HEA Research: Interstellar Dust

The compositional make-up of interstellar (ISM) dust and the relative abundances of chemical elements in astrophysical environments are not well understood. Since dust is a primary repository of the ISM, and is responsible for the chemical evolution of stars, planets, and life itself, it has a profound effect on many areas of astrophysical research from cosmology to star and planet formation. Powerful X-ray satellites (Chandra, XMM-Newton, Suzaku) pointed through dust at bright black hole (BH) and neutron star (NS) systems can be used to study ISM dust in unique ways:

  • X-ray dust scattering halos (Fig. 1) can be found surrounding many bright BH and NS systems with dusty lines-of-sight. Using knowledge that X-ray halo properties tightly depend on the size distribution of the dust grains and the relative distance of the scattering by the dust grains, we can use geometry arguments (Fig. 2) to study halo profiles and distinguish the location of dust clouds close to the X-ray system (sharp, narrow halos) against those close to us (flat, wide halos), and determine their distribution (Fig. 3). For some X-ray binary systems, we can measure scattering delay times to determine distance to the BH/NS system itself.

  • We have begun a campaign to directly probe ISM dust composition by combining space based high spectral resolution Chandra HETGS X-ray measurements with laboratory synchrotron experiments at the ALS of X-ray absorption fine structure (XAFS, Fig. 4). Combined with infared Spitzer studies, we can begin to address such questions as:
    • what is the mineralogy of ISM dust -- is it crystalline or amorphous?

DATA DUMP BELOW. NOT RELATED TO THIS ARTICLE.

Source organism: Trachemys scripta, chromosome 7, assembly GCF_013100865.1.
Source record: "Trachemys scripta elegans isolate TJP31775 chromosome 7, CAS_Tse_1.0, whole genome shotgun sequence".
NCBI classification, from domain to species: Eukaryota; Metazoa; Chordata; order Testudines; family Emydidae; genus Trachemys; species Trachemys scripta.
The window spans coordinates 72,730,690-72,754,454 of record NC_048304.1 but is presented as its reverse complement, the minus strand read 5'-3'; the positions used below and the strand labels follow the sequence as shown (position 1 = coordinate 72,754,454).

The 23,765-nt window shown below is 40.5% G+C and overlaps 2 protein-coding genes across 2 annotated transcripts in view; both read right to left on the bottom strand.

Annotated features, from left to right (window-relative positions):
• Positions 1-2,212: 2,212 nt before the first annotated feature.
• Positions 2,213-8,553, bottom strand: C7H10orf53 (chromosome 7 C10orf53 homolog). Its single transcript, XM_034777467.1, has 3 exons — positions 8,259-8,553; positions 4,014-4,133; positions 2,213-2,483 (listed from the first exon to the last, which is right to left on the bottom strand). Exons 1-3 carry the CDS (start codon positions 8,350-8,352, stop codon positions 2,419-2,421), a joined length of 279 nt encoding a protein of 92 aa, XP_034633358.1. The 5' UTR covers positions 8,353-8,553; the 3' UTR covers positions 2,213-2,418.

• is there thermally emitting dust in/near X-ray emitting systems -- what of their properties?


Julia C. Lee, Jingen Xiang


Fig 1: Chandra High Energy Transmission Grating (HETGS) observations of Black Hole and Neutron Star systems often show an extended halo surrounding the X-ray emitting system (central black dot). Extending from the central regions in the E-W direction are spectra dispersed by the HETGS gratings.

Fig 2: Geometry of X-ray scattering depicting how we can combine scattering halo and X-ray source properties to determine location and spatial distribution of ISM dust.


Fig. 3: Based on our X-ray scattering halo study (Xiang, Lee, & Nowak 2007) of the neutron star system 4U 1624-490, we were able to determine both the dust distribution along the line-of-sight (black solid lines), as well as distance to this X-ray binary (red dot).
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Fig. 4: The absorption Cross Section of fayalite near the FeK photoelectric edge as measured at the ALS (black) compared with the same data "blurred" to mimic calorimeter resolutions for space based missions (in this case, the Suzaku XRS, but there is also relevance to the planned Constellation-X calorimeters). Figure taken from Lee & Ravel 2005.

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